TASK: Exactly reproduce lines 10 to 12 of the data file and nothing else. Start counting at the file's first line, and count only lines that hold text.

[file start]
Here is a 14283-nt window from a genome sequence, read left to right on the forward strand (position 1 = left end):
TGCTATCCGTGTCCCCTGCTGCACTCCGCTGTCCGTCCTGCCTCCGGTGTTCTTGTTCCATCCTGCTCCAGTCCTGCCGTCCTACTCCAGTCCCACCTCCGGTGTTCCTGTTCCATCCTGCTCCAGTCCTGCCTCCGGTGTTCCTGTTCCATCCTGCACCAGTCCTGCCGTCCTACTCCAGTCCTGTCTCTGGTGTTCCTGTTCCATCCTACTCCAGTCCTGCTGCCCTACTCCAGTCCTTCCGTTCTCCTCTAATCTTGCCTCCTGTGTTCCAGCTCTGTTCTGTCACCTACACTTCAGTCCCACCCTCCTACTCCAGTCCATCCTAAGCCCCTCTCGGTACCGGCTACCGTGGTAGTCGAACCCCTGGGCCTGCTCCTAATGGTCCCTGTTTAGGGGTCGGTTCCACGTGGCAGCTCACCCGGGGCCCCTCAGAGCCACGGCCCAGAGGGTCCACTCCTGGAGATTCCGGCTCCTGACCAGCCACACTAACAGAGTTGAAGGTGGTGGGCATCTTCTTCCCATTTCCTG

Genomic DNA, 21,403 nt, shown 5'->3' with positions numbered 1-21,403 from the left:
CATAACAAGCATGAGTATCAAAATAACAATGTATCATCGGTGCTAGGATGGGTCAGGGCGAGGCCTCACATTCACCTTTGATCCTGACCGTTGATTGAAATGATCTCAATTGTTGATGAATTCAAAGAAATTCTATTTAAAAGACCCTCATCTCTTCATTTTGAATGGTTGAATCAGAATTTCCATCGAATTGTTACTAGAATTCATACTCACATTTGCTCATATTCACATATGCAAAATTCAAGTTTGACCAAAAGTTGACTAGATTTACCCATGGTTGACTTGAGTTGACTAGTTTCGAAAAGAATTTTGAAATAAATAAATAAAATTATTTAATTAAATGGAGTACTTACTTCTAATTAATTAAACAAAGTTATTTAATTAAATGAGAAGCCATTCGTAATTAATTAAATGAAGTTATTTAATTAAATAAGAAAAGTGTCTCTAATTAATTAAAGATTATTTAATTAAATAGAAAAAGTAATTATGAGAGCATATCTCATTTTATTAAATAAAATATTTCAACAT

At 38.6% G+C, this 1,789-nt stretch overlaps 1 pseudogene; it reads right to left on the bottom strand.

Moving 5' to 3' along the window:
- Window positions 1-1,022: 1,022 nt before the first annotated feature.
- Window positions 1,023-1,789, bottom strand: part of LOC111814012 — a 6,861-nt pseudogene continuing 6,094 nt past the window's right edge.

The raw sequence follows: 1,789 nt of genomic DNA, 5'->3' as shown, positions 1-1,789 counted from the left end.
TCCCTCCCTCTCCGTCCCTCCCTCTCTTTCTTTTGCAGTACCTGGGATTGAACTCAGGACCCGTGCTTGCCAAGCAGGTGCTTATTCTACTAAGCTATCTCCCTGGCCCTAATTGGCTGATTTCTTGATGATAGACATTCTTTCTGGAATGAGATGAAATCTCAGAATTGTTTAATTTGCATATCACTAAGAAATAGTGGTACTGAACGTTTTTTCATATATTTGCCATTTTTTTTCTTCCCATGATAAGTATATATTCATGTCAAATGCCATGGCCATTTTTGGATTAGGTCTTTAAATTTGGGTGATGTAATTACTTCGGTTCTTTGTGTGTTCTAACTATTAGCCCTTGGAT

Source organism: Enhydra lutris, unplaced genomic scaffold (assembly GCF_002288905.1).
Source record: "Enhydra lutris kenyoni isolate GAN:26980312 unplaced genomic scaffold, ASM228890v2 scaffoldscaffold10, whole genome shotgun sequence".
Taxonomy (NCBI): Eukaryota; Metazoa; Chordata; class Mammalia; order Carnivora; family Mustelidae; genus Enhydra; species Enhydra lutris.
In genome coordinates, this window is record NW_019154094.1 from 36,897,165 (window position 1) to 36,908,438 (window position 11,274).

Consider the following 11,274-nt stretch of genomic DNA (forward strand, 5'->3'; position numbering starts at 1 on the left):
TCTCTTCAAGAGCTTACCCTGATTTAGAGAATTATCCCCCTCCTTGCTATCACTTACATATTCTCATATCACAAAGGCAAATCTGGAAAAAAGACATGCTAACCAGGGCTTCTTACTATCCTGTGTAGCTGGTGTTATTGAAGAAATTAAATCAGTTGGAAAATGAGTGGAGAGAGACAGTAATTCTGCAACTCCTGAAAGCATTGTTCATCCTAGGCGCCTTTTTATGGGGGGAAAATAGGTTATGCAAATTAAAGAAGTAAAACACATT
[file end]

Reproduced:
TCCCTCCCTCTCCGTCCCTCCCTCTCTTTCTTTTGCAGTACCTGGGATTGAACTCAGGACCCGTGCTTGCCAAGCAGGTGCTTATTCTACTAAGCTATCTCCCTGGCCCTAATTGGCTGATTTCTTGATGATAGACATTCTTTCTGGAATGAGATGAAATCTCAGAATTGTTTAATTTGCATATCACTAAGAAATAGTGGTACTGAACGTTTTTTCATATATTTGCCATTTTTTTTCTTCCCATGATAAGTATATATTCATGTCAAATGCCATGGCCATTTTTGGATTAGGTCTTTAAATTTGGGTGATGTAATTACTTCGGTTCTTTGTGTGTTCTAACTATTAGCCCTTGGAT

Source organism: Enhydra lutris, unplaced genomic scaffold (assembly GCF_002288905.1).
Source record: "Enhydra lutris kenyoni isolate GAN:26980312 unplaced genomic scaffold, ASM228890v2 scaffoldscaffold10, whole genome shotgun sequence".